Indigenous silverwork has long been highly sought after, dating back to as early as the 1850s. Elegant Vessels: A Century of Southwest Silver Boxes showcases these stunning works of art, spanning almost a century. By the late 1800s, silver jewelry predominated, but other silver forms included functional items such as tobacco canteens and powder chargers. Silver boxes were a later addition, with the earliest known box created around 1908. Over the past century, Indigenous artists brought silver boxes to a new level of expertise. While maintaining their utilitarian aspect as a secondary function, boxes have become a venue for social commentary and personal expression through sculptural and artistic excellence. The exhibition features more than 75 boxes, from early works dating to c. 1914 through commissioned works made in 2022. The exhibition includes the artistry of Leo Poblano (Zuni Pueblo), Leekya Deyuse (Zuni Pueblo), Kenneth Begay (Diné), Paul Saufkie (Hopi), Morris Robinson (Hopi) and Fred Peshlakai (Diné).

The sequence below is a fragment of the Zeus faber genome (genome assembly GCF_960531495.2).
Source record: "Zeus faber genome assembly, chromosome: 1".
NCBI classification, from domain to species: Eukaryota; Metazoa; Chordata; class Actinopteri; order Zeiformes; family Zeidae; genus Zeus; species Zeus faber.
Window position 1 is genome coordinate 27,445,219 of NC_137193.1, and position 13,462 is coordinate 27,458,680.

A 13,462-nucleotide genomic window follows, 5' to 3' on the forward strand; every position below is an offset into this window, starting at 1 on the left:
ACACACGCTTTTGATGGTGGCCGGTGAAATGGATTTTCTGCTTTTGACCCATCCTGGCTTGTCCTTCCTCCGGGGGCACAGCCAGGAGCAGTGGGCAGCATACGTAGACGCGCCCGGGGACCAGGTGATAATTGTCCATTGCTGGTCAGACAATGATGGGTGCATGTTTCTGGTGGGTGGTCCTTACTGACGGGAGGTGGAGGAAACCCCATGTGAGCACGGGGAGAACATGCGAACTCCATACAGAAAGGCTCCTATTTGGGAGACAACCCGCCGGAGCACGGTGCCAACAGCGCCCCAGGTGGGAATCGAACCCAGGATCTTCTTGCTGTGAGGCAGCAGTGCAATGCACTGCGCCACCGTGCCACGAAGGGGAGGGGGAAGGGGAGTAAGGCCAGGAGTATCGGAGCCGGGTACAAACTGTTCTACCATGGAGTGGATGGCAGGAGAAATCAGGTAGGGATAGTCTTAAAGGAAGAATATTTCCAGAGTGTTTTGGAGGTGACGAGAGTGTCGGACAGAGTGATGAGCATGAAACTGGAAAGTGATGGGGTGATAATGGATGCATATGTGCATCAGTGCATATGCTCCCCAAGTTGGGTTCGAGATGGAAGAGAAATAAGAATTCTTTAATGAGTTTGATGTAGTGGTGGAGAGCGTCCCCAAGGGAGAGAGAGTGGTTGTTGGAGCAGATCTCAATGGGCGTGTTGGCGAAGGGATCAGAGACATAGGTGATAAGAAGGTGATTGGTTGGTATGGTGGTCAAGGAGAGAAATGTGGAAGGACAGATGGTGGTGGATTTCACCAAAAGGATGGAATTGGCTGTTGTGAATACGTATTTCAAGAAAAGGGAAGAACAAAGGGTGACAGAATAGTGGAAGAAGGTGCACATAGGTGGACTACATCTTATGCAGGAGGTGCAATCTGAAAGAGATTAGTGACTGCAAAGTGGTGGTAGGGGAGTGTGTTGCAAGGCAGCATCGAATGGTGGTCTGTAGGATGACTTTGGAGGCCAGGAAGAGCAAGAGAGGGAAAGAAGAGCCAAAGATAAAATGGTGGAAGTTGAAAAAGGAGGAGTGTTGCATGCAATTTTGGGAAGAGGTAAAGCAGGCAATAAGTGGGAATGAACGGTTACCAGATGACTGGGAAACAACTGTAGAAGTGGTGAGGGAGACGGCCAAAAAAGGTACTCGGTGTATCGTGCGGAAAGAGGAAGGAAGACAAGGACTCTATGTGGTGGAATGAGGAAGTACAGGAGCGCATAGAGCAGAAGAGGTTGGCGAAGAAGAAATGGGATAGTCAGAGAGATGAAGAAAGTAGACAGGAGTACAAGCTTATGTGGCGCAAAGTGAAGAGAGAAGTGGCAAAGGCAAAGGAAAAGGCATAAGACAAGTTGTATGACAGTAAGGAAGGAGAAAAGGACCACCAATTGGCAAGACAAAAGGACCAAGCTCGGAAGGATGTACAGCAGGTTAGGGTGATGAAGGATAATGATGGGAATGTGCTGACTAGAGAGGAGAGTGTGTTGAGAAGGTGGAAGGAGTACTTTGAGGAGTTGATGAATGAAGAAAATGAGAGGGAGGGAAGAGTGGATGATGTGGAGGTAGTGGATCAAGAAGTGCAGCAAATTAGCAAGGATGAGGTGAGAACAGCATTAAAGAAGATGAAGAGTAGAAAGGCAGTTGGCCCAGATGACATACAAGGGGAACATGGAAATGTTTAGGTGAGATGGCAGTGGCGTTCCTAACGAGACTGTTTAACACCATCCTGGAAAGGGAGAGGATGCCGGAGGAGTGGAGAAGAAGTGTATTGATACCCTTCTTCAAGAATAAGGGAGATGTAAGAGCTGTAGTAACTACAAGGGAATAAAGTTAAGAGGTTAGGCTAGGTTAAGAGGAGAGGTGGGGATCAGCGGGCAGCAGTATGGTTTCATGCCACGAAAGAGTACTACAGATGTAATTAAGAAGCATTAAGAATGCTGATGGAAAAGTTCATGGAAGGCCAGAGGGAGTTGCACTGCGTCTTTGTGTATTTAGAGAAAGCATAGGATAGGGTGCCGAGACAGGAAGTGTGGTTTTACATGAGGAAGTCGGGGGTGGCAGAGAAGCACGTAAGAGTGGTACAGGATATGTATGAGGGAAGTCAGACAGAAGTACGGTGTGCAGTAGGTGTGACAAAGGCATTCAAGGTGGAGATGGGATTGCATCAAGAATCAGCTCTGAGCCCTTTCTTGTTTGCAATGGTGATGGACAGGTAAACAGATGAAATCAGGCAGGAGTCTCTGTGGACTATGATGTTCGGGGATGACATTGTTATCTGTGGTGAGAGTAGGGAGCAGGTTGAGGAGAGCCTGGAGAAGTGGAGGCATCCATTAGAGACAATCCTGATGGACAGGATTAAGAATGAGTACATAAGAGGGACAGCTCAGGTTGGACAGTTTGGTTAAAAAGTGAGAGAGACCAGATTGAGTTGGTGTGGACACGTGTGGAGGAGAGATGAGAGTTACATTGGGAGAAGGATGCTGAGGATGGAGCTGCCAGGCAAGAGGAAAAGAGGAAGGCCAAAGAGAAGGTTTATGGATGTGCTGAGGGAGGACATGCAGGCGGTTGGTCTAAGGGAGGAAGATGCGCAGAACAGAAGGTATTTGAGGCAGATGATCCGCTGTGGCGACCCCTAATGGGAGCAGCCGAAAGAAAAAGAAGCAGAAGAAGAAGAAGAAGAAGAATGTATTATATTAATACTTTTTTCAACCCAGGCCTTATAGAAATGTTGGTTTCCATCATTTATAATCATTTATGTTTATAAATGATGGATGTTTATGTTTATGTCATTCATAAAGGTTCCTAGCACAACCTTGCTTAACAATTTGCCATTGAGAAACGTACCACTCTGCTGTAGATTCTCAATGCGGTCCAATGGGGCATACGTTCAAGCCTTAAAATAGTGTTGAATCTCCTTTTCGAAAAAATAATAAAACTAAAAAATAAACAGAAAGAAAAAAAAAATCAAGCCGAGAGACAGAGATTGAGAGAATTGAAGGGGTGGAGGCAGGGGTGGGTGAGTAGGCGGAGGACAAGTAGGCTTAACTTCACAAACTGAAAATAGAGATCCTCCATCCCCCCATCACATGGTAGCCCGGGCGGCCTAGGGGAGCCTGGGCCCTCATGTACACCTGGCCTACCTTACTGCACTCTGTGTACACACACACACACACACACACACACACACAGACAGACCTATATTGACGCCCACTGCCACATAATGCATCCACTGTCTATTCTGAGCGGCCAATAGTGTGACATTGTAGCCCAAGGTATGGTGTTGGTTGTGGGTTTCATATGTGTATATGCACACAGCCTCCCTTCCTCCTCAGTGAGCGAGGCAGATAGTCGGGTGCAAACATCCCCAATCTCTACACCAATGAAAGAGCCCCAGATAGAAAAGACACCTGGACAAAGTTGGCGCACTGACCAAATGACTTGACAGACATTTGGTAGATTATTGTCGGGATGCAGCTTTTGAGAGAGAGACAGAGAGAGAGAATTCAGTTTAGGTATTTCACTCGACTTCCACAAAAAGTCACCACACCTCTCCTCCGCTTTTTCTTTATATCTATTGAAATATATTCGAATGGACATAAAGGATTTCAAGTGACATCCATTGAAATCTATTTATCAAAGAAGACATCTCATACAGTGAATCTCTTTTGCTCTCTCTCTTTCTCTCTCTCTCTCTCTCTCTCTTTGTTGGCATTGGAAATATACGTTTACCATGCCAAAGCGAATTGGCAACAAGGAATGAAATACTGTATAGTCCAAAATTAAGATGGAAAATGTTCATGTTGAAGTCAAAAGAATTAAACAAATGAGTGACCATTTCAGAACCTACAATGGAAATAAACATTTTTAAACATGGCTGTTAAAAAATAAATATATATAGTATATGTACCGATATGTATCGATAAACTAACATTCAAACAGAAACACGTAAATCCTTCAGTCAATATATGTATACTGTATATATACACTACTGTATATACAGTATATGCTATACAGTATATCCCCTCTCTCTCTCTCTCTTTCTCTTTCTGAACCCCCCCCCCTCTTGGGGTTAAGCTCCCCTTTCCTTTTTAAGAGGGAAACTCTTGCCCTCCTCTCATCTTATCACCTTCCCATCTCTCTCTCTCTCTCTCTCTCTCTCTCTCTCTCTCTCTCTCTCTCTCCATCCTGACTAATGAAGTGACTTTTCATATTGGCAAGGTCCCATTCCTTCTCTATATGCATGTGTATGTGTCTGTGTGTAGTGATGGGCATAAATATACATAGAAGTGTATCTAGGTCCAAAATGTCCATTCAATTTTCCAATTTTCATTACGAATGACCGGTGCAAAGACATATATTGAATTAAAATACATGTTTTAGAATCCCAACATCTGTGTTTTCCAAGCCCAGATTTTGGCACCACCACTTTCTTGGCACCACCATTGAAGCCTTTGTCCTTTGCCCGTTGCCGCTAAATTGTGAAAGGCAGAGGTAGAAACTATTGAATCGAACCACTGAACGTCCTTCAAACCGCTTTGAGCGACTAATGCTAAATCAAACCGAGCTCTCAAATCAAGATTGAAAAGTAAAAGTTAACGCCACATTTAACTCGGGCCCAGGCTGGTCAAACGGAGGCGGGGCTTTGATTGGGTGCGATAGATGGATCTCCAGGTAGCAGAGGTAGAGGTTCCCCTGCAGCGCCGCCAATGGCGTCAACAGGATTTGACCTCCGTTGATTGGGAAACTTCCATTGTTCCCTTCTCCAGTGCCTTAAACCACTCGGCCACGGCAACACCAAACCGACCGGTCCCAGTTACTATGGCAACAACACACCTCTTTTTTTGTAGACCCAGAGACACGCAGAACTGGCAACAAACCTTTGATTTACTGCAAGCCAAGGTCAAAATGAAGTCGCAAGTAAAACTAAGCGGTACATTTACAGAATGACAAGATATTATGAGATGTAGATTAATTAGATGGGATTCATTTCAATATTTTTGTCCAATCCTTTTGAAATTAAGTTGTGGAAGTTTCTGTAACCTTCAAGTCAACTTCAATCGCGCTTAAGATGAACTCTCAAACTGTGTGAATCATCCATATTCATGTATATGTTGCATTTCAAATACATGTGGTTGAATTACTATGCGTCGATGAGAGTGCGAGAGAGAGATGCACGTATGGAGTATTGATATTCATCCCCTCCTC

The exhibition is curated by Robert Bauver, a specialist in historical silver jewelry and metalwork who recently curated the Heard Museum’s exhibition Southwest Silverwork: 1850-1940. “This exhibition offers visitors the unique opportunity to view the technical and stylistic evolution of Native-made silver boxes over the past 100 years from simple utilitarian containers to outstanding works of the jeweler’s art,” shared Bauver.